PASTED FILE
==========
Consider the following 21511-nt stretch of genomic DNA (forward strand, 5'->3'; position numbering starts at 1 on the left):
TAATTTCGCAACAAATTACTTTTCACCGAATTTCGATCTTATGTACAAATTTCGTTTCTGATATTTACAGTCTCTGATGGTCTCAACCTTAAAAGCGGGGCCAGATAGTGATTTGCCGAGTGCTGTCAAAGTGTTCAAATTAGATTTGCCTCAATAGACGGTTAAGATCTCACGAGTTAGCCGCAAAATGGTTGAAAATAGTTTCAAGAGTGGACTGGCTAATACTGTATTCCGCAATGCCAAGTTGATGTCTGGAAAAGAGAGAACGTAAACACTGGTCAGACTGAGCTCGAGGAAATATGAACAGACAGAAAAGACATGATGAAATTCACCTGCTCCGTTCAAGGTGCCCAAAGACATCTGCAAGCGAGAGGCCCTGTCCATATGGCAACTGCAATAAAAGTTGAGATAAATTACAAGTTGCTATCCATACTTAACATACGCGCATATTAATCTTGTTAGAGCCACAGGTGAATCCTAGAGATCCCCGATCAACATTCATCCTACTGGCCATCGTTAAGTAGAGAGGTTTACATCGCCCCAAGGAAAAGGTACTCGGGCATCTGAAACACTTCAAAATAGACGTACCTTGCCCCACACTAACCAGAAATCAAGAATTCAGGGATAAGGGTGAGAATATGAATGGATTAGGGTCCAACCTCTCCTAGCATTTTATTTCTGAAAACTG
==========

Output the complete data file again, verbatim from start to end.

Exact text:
Consider the following 21511-nt stretch of genomic DNA (forward strand, 5'->3'; position numbering starts at 1 on the left):
TAATTTCGCAACAAATTACTTTTCACCGAATTTCGATCTTATGTACAAATTTCGTTTCTGATATTTACAGTCTCTGATGGTCTCAACCTTAAAAGCGGGGCCAGATAGTGATTTGCCGAGTGCTGTCAAAGTGTTCAAATTAGATTTGCCTCAATAGACGGTTAAGATCTCACGAGTTAGCCGCAAAATGGTTGAAAATAGTTTCAAGAGTGGACTGGCTAATACTGTATTCCGCAATGCCAAGTTGATGTCTGGAAAAGAGAGAACGTAAACACTGGTCAGACTGAGCTCGAGGAAATATGAACAGACAGAAAAGACATGATGAAATTCACCTGCTCCGTTCAAGGTGCCCAAAGACATCTGCAAGCGAGAGGCCCTGTCCATATGGCAACTGCAATAAAAGTTGAGATAAATTACAAGTTGCTATCCATACTTAACATACGCGCATATTAATCTTGTTAGAGCCACAGGTGAATCCTAGAGATCCCCGATCAACATTCATCCTACTGGCCATCGTTAAGTAGAGAGGTTTACATCGCCCCAAGGAAAAGGTACTCGGGCATCTGAAACACTTCAAAATAGACGTACCTTGCCCCACACTAACCAGAAATCAAGAATTCAGGGATAAGGGTGAGAATATGAATGGATTAGGGTCCAACCTCTCCTAGCATTTTATTTCTGAAAACTG